i agree half-heartedly.
my set up downsized considerably when i got fed up with going from a 7-piece to a 4-piece on the demand of the venue.
i can see where smaller venues, like they’d have in pembroke, ontario, not having the time, or facilities to enable a drummer to switch gears with an other drummer. it takes up an incredible amount of space and man power to have two drummers setting up/tearing down on a 6 foot stage, and venues with that kind of stage, probably don’t even have a load in door, or area for equipment to go. and theres alot of pieces that can get lost, accidentally traded, or even completely broken, so it is a neccessity, and should you ever play bigger venues, it may even still be an issue.
and don’t even get me started on promoters/venues keeping me informed about what i need to bring. i had an arse named gary taylor book me and the artist i work for to audition for canadian music week in toronto, three weeks to tell me what i needed to bring, 3am on the day of the show, my artists manager gets an email saying the drummers ought to get in contact and decide what to bring. no numbers given, no band names thrown out, no details on the venue.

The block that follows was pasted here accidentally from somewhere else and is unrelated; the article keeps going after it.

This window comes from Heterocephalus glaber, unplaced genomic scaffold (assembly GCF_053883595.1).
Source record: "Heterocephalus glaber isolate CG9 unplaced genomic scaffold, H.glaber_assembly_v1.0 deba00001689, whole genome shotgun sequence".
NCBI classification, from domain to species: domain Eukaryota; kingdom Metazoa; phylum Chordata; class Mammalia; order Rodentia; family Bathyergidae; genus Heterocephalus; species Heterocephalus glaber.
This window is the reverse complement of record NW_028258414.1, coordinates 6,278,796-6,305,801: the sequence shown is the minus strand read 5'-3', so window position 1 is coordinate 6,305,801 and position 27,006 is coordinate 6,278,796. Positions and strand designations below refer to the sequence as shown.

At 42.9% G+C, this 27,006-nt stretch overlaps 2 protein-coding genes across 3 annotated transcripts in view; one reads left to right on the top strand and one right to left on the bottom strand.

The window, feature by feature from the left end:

i assumed canadian music week would actually book a venue.
i end up bringing 20’’ crashes, 24’’ bass drum, a three sided icon rack, etc, to a 20 person restaurant with six, two person tables and a stand up bar that can accomodate ten people. stage was a good 5-6 feet, i had one elbow into a wall, another into a railing, the left side of the parts of my kit i was able to use, were straddling a curtain, that was for some reason hung up behind the stage, presumably to make it look showy, i had to use blasticks, all of my cymbals and drums were tissue/duct taped to complete deadness.
then the guy comes up to me as we’re on stage, ready to go, and says, oh hey, the venue has sound issues. tape everything up.
i spent that entire gig faking an effing smile on my face.
we did so unabashedly poorly, and he dared accuse me of being an awful drummer. took everything i had to not tell the guy to learn how to do his damn job.
moral of the story, reap the benefits of the poor planning and ideals of the people in this industry, up to, but not just including having the pride of your playing, your own drumkit, ripped out from underneath you.